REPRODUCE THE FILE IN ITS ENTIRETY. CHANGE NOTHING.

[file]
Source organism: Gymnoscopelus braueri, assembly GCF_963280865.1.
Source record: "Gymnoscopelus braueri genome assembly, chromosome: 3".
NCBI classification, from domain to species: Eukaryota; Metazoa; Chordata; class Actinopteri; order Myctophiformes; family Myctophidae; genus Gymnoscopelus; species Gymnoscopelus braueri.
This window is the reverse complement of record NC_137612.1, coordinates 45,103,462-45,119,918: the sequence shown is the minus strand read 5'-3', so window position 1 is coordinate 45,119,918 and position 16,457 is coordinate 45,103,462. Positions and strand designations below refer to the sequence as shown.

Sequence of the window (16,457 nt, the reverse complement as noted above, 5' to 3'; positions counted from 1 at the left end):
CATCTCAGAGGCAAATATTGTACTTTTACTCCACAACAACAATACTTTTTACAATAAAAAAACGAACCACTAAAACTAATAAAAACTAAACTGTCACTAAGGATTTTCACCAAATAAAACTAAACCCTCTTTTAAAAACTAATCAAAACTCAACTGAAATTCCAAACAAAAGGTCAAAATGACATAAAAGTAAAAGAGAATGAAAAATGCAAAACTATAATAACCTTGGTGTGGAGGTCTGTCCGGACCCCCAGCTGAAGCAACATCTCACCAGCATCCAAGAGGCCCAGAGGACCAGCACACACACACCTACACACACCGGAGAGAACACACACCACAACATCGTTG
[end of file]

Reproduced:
Source organism: Gymnoscopelus braueri, assembly GCF_963280865.1.
Source record: "Gymnoscopelus braueri genome assembly, chromosome: 3".
NCBI classification, from domain to species: Eukaryota; Metazoa; Chordata; class Actinopteri; order Myctophiformes; family Myctophidae; genus Gymnoscopelus; species Gymnoscopelus braueri.
This window is the reverse complement of record NC_137612.1, coordinates 45,103,462-45,119,918: the sequence shown is the minus strand read 5'-3', so window position 1 is coordinate 45,119,918 and position 16,457 is coordinate 45,103,462. Positions and strand designations below refer to the sequence as shown.

Sequence of the window (16,457 nt, the reverse complement as noted above, 5' to 3'; positions counted from 1 at the left end):
CATCTCAGAGGCAAATATTGTACTTTTACTCCACAACAACAATACTTTTTACAATAAAAAAACGAACCACTAAAACTAATAAAAACTAAACTGTCACTAAGGATTTTCACCAAATAAAACTAAACCCTCTTTTAAAAACTAATCAAAACTCAACTGAAATTCCAAACAAAAGGTCAAAATGACATAAAAGTAAAAGAGAATGAAAAATGCAAAACTATAATAACCTTGGTGTGGAGGTCTGTCCGGACCCCCAGCTGAAGCAACATCTCACCAGCATCCAAGAGGCCCAGAGGACCAGCACACACACACCTACACACACCGGAGAGAACACACACCACAACATCGTTG